Now perform testing by dragging your .apk to the newly created virtual device. There are many websites that provide the sample apk, which can be used for testing. If you do not have any .apk or .ipa files, you can run your sample tests on LambdaTest using our sample 🔗 Android app or sample 🔗 iOS app.

How to identify elements for Appium testing?

Before we can start writing test scripts, we need to understand identifying elements using attributes such as ID, Name, Class, etc., to perform actions. You can go through this Selenium Locators tutorial to learn more about the locators.

To identify (or locate) elements, we can use UIAutomatorViewer or Appium inspector to capture a snapshot of the current device screen, which shows the hierarchy of the UI components properly arranged on the screen.

UI Automator Viewer is a GUI tool that comes with Android SDK and is primarily used to inspect UI components of the Android Application. It also lets you view the properties associated with it. We can find it in the Android SDK “tools” folder with the file name ‘uiautomatorviewer.bat’ on Windows OS.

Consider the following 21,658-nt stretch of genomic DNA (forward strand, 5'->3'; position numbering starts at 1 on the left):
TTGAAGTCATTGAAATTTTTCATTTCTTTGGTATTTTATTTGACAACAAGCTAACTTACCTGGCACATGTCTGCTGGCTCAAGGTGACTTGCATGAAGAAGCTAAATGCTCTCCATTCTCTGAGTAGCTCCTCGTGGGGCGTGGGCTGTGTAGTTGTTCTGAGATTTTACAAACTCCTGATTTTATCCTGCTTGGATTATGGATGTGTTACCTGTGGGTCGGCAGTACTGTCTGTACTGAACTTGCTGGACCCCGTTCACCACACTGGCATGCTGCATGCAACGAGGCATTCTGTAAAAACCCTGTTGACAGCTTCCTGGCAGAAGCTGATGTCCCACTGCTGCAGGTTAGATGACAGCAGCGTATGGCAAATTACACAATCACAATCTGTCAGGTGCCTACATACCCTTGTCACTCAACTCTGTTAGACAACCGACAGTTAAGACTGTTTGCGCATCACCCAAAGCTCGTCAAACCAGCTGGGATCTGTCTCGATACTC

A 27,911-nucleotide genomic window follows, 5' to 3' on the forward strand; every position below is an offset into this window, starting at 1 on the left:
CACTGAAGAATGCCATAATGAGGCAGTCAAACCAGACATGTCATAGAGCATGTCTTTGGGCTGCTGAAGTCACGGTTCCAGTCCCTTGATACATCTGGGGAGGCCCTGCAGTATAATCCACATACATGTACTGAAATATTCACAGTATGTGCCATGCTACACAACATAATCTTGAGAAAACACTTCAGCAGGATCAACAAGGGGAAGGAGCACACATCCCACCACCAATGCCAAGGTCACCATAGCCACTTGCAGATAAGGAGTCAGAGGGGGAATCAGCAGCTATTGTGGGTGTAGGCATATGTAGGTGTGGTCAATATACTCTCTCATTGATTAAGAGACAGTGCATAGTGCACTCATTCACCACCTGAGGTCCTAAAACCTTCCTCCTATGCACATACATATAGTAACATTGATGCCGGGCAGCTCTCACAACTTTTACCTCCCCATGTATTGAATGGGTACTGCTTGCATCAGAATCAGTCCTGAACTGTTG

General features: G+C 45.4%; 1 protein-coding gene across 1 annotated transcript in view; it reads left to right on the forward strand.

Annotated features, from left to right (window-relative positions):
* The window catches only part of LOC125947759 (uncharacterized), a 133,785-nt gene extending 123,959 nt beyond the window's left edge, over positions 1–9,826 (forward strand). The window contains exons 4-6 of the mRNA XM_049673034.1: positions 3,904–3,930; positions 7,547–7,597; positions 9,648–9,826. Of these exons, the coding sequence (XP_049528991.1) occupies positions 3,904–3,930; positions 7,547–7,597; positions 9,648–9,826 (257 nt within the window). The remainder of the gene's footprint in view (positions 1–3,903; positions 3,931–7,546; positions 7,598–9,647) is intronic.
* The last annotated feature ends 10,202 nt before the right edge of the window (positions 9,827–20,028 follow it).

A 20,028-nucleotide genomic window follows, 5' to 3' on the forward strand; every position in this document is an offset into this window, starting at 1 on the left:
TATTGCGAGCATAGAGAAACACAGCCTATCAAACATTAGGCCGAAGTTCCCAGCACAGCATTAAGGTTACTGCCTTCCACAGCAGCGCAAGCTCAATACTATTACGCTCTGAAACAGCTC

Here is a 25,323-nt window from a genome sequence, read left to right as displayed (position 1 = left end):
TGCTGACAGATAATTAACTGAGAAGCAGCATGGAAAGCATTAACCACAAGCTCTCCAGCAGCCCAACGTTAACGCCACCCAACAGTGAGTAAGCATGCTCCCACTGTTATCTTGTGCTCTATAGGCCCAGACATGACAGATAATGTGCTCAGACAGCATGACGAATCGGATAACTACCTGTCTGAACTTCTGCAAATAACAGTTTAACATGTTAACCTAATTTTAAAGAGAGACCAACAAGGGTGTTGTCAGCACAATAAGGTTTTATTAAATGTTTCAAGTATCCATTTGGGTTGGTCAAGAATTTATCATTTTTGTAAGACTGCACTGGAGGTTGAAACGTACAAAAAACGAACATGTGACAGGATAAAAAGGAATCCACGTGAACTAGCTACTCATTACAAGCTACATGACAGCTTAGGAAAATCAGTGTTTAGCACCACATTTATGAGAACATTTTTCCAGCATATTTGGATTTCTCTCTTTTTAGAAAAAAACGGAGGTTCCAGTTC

How to access elements using UIAutomatorViewer?

When designing automation scripts, Appium uses “UIAutomatorViewer” to identify different properties of the object and use the properties to identify the required object.

There are several ways by which the UIAutomatorViewer can be launched:

  • For Windows: Go to the path where UIAutomatorViewer exists (Android SDK folder) and run the batch file (for Windows) – uiautomatorviewer.bat.
  • For Mac: Go to the location via terminal and run the uiautomatorviewer sh file. Execution permission must be given to the file, or errors will be thrown.
  • It can be added as an alias to run directly via the terminal. In the Mac machine, add it to the bash_profile file.
  • Example: alias inspector='$ANDROID_HOME/tools/bin/uiautomatorviewer'

For Mac:

For Mac

Follow the below mentioned steps for using UIAutomatorViewer:

  1. Connect the device to the PC via USB cable.
  2. Enable USB Debugging mode for the device connected.
  3. Run the ADB devices command in the command prompt/terminal to check if the device is detected and online/available.
  4. Open an application and click the device screenshot icon from the right up corner.
  5. device screenshot